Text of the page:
Our last four days in München were just as packed as the first four. We spent lots of time with Carmen’s family, did some more wandering around München and even got out of town a few times. In fact, now that I think about it, these days were probably even MORE busy than the first bunch.
A special picture for my sister Christi. I’m not sure she’ll even remember it, but it stems from our family trip to Europe about 16 years ago. As last entry, this is where I stick the picture I (understandably in this case) couldn’t find any other spot for.
Neuchwanstein. Perhaps the biggest tourist attraction in Germany, Ludwig II’s most ornate palace (It’s closer to being a castle than Nymphenburg, but still a palace) is about 100km south of München. We first considered taking a bus tour out there, but soon reconsidered. One of the unusual aspects of public transport in Bavaria is that multiple trips for a large group cost little more than a single trip for one individual (e.g. One trip on München public transport will run you 2.20 Euros, while for 9 Euros you can get a ticket that will allow unlimited trips for up to five people (or one adult and eight children) all day.) Anyhow, this made a train trip to Neuchwanstein seem like a better option.
The train also proved to be a good choice because the weather was nice enough to make the 45 minute walk from the station to Hohenschwangau a pleasant one. First seeing Neuchwanstein and nearby Hohenschwangau castle on foot was also good, as it allowed us to debate whether Neuchwanstein really WAS Neuchwanstein as we approached (while it is a beautiful palace, it’s location high above the valley floor and its unbalanced architectural arrangement actually make it a bit underwhelming on first approach.)
Neuchwanstein Herself. The place is so photographed there’s harldly any point in taking more pictures of it, or, indeed of posting them in my ‘blog. But then I DID put pictures of the Taj Mahal in when I visited there, so I suppose I really ought to.
Anyhow, Neuchwanstein WAS, as I say, very pretty and well worth the journey. Even before we got inside. Though not all of it was finished before Ludwig was removed from the throne, the interior rooms were every bit a match for the exterior. Spectacularly ornate wood carving, two ton chandeliers, beautiful murals, panoramic views from the windows, a secret door to the king’s toilet, even an artificial cave with doors finished to match the adjoining walls when closed, Neuchwanstein’s interior was nothing short of spectacular. And tasteful too! (Except for maybe one or two of the chandeliers and the fake cave.) Unfortunately you’ll have to take my word on this, as photography wasn’t permitted inside.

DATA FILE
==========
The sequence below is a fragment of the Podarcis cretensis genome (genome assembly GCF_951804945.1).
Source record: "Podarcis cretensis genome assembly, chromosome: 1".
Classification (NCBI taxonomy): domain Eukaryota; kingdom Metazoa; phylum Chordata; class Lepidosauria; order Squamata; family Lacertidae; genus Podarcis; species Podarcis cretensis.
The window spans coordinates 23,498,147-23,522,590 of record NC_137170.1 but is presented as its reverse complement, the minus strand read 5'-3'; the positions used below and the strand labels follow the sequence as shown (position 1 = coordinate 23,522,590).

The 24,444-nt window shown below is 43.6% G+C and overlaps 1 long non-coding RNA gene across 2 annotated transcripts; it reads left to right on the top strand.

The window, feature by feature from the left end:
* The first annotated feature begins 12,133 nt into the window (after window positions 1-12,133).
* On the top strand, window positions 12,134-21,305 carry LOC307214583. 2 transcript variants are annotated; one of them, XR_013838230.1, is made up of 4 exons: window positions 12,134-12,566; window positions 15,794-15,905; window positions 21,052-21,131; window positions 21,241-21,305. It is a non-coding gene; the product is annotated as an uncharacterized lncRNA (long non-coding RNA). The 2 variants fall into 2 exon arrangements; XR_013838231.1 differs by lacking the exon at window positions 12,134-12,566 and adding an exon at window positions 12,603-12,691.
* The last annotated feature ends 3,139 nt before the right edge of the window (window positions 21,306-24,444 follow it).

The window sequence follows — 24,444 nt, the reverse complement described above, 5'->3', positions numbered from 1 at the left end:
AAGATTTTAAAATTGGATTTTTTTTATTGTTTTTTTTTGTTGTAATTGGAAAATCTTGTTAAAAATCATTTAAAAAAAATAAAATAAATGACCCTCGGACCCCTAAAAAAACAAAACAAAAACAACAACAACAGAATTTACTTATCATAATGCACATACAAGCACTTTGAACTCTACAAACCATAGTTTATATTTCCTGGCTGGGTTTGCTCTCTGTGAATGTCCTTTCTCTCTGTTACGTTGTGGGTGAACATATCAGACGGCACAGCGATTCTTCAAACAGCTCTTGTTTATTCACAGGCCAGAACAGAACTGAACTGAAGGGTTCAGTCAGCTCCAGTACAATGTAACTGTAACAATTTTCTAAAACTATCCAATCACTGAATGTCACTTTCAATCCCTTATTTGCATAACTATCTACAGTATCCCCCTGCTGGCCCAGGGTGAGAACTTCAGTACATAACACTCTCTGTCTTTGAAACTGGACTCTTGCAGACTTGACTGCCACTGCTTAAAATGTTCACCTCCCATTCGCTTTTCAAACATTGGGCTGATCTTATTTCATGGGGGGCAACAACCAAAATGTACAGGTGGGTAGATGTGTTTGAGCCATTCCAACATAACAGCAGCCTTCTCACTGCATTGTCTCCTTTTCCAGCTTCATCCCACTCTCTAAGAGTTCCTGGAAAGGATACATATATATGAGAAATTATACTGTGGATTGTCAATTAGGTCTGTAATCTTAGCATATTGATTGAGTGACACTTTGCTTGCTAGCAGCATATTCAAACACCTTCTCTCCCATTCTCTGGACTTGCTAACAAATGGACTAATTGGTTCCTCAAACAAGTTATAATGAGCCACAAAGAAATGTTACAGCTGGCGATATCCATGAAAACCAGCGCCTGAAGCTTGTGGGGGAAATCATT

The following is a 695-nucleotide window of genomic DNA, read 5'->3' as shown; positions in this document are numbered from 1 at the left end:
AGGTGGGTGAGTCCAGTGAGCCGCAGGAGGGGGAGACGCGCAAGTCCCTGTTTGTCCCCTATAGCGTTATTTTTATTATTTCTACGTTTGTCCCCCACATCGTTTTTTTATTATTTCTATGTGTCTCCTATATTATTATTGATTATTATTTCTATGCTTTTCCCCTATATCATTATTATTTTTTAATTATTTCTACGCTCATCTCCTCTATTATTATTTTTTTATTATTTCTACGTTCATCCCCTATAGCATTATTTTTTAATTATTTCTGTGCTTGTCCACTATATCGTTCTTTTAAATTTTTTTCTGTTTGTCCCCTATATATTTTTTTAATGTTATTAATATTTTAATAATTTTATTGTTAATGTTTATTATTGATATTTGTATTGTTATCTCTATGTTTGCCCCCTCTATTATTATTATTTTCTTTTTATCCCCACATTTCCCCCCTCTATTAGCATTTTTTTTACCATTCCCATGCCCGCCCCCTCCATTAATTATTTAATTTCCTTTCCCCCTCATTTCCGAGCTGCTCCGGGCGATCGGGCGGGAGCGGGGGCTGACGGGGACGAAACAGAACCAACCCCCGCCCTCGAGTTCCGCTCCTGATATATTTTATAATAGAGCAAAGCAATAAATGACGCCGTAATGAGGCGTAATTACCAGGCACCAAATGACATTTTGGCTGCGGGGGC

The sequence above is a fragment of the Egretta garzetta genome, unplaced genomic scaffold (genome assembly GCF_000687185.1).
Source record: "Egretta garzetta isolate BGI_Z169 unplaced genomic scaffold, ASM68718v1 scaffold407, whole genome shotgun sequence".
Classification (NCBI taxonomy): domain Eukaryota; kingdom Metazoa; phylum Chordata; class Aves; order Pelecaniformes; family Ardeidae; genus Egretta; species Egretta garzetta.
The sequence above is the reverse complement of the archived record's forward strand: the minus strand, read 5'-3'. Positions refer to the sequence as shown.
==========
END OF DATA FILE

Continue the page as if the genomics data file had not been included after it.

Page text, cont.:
A bit of the exterior of Neuchwanstein. This might give you the VAGUEST idea about what it was like inside. (I don’t think I got around to mentioning in the main text that the place was “dedicated to” the operas of Richard Wagner, and there’s one room containing over 100 depictions of swans.)
Because of the asymetricity I mentioned earlier the best views of Neuchwanstein come from the back. Sarah and I lad a lovely walk around to Mareinsbroecke, a bridge that crosses a deep ravine behind the castle, and then further on up a nearby mountain. As we climbed down we chatted about what a lovely place it would be to take one’s family for a weekend hike.
The view down from Neuchwanstein (or possibly the hillside just above it… I have to admit that I’ve already forgotten.)
The lovely Altstadt (old town) of Füssen, the nearest train stop to Neuchwanstein. By ducking into its medieval streets, we got hopelessly lost on our way back to the station and ended up walking 2km down the wrong street and missing our train.
Beer. Beer in Bavaria is just a big deal as it is in the Czech Republic, and it comes in considerably more variety too. The biggies are: Helles (a golden lager,) Weissbiere (cloudy yummy “white” lager with lots of yeast, and Dunkel (a dark lager.) While in München we were also lucky enough to have several Starkbiers, strong dark beers originally made to sustain Bavarian monks during their lenten fasts. Starkbiers seem to pretty much always have names that end in “-ator,” thus Salvator, Animator and our favoruite (both in name, and in that we drank the most of it) Maximator. Pretty much all of these types save Weissbier are often enjoyed in 1.0 litre “Mas” glasses. Despite the sizes of individual portions, we didn’t drink as much beer as in Praha, but I’m still pretty sure I noted many fewer after effects from Bavarian brews than the ones back home.
Sarah in a beer shop in München. Wow. Uh. Wow.